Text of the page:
Tomb Of Jesus Is Restored In Jerusalem

16 hours ago
Originally published on March 21, 2017 10:59 am

A restoration team Monday announced the completion of a historic renovation of one of Christianity's holiest sites — the shrine that, according to tradition, houses the tomb of Jesus.

The ornate shrine, called the Edicule, sits in the center of Jerusalem's Church of the Holy Sepulchre, one of the world's oldest churches, a 12th century building sitting on fourth century remains in Jerusalem's Old City.

According to Roman Catholic and Orthodox Christian belief, the Edicule encases the ancient cave where Jesus' body was entombed and resurrected.

The Edicule shrine is built around the original cave; visitors can kneel before a marble niche that covers what is believed to be the bench where Jesus' body was placed.

The shrine, almost completely destroyed in an 1808 fire and restored in 1810, had not been maintained since, and its stone walls were buckling outward. Water, humidity and candle smoke all wore down the structure.

"I would venture to say that if this intervention hadn't happened now, there was a very great risk that there could have been a collapse," said Bonnie Burnham of the World Monuments Fund, a nonprofit in New York that helped raise funds for the $4 million project.

King Abdullah of Jordan and Palestinian President Mahmoud Abbas also donated about $165,000 each for the renovation efforts, she said.

Starting last May, a Greek restoration team from Athens spent nearly a year removing parts of the Edicule shrine and putting them back together. Stone slabs were removed from the walls; decades of black candle soot and pigeon droppings were scrubbed off; and while the stone slabs of the facade were removed, titanium mesh and grout were inserted to strengthen the building's core.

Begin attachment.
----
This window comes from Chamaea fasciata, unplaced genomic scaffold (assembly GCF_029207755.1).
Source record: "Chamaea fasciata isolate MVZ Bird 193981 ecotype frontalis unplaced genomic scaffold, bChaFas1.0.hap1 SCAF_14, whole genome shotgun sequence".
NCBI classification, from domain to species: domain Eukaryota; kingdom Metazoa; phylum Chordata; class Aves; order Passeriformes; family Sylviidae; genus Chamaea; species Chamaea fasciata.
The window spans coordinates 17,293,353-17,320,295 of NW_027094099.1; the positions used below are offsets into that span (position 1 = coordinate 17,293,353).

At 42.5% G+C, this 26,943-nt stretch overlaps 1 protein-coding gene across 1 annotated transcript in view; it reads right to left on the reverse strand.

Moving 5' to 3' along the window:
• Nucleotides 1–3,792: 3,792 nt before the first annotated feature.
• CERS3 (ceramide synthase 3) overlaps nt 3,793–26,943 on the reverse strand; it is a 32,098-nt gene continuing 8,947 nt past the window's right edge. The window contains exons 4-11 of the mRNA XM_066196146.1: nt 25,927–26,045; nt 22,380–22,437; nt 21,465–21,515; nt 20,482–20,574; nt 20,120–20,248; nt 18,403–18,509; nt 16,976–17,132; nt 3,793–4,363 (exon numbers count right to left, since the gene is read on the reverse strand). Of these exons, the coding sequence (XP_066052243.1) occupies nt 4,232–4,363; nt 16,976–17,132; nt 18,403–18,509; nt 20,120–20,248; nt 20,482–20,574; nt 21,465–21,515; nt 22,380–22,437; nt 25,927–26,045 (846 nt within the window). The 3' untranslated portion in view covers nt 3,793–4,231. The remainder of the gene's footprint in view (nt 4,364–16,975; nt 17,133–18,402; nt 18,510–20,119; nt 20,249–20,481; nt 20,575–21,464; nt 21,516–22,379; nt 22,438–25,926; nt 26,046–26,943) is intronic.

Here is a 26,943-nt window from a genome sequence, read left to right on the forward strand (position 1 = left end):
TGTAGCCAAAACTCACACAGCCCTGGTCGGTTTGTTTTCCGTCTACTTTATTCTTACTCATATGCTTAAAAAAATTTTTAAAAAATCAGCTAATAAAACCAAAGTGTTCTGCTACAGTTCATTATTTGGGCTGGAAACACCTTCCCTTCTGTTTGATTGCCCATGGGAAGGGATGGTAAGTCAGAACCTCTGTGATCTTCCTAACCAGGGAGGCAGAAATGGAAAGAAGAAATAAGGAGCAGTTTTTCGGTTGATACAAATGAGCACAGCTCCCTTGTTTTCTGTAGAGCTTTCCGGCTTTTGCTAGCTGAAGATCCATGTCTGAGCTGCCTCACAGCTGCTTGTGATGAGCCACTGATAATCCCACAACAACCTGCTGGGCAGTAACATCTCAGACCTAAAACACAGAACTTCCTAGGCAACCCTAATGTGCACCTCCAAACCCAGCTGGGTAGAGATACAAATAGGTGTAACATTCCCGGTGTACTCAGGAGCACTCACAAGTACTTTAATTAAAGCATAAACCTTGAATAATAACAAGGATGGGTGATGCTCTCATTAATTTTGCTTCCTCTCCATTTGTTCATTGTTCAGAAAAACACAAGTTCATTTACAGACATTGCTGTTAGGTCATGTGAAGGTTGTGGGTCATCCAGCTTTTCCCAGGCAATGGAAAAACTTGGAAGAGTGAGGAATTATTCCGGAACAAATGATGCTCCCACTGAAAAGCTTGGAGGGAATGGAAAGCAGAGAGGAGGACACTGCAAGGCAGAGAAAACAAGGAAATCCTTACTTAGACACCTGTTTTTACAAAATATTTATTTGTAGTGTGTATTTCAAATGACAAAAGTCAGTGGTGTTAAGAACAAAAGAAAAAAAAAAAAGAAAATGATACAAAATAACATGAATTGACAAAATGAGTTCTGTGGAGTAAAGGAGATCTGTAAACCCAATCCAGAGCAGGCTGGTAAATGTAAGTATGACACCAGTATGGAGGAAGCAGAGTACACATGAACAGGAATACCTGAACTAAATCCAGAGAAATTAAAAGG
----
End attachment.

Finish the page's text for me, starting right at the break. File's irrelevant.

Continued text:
Most strikingly, the hulking and unsightly iron cage built around the shrine in 1947 to reinforce it, approximately 30 feet high, was removed.

"This monument today is free. It is emancipated from the iron grids," said Antonia Moropolou, who supervised the renovations.

The most dramatic moment of the restoration took place in late October, when Moropolou's team entered the inner sanctum of the Edicule — which is open to visitors — and slid back layer after marble layer covering the rock-hewn bench where believers say Jesus' body was placed after he died on the cross.

There was a layer from the late-Crusader era of the 14th century, and an earlier layer from the fourth century, when the emperor Constantine built the original church. Underneath that was the exposed rock bench.

"It was really important to see the bench, very flat and almost complete, from the right to the left, almost for the shape of one man [who] can stay on it," said Eugenio Alliata, an Italian archaeologist in Jerusalem who is a member of a Franciscan group that looks after Christian sites in the Holy Land. "This was really something very important. And it was the first time it has been documented as it is."